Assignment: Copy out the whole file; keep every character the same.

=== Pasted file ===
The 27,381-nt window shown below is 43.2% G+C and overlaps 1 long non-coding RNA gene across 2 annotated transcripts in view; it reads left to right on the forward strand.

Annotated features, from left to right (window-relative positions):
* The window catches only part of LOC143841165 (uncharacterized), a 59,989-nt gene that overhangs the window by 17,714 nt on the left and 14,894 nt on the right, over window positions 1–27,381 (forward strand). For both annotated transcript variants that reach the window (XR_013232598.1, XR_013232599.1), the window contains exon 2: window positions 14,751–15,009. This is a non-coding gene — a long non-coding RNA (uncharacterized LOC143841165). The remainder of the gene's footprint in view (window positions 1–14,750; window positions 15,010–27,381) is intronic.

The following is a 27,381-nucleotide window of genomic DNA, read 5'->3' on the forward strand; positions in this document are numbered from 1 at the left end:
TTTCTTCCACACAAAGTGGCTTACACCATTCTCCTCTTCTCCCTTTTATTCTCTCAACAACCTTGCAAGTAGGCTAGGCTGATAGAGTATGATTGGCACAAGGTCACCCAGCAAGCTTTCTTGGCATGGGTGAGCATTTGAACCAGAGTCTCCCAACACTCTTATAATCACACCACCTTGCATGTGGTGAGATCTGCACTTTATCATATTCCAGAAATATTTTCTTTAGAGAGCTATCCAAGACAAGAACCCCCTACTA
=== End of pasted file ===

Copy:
The 27,381-nt window shown below is 43.2% G+C and overlaps 1 long non-coding RNA gene across 2 annotated transcripts in view; it reads left to right on the forward strand.

Annotated features, from left to right (window-relative positions):
* The window catches only part of LOC143841165 (uncharacterized), a 59,989-nt gene that overhangs the window by 17,714 nt on the left and 14,894 nt on the right, over window positions 1–27,381 (forward strand). For both annotated transcript variants that reach the window (XR_013232598.1, XR_013232599.1), the window contains exon 2: window positions 14,751–15,009. This is a non-coding gene — a long non-coding RNA (uncharacterized LOC143841165). The remainder of the gene's footprint in view (window positions 1–14,750; window positions 15,010–27,381) is intronic.

The following is a 27,381-nucleotide window of genomic DNA, read 5'->3' on the forward strand; positions in this document are numbered from 1 at the left end:
TTTCTTCCACACAAAGTGGCTTACACCATTCTCCTCTTCTCCCTTTTATTCTCTCAACAACCTTGCAAGTAGGCTAGGCTGATAGAGTATGATTGGCACAAGGTCACCCAGCAAGCTTTCTTGGCATGGGTGAGCATTTGAACCAGAGTCTCCCAACACTCTTATAATCACACCACCTTGCATGTGGTGAGATCTGCACTTTATCATATTCCAGAAATATTTTCTTTAGAGAGCTATCCAAGACAAGAACCCCCTACTA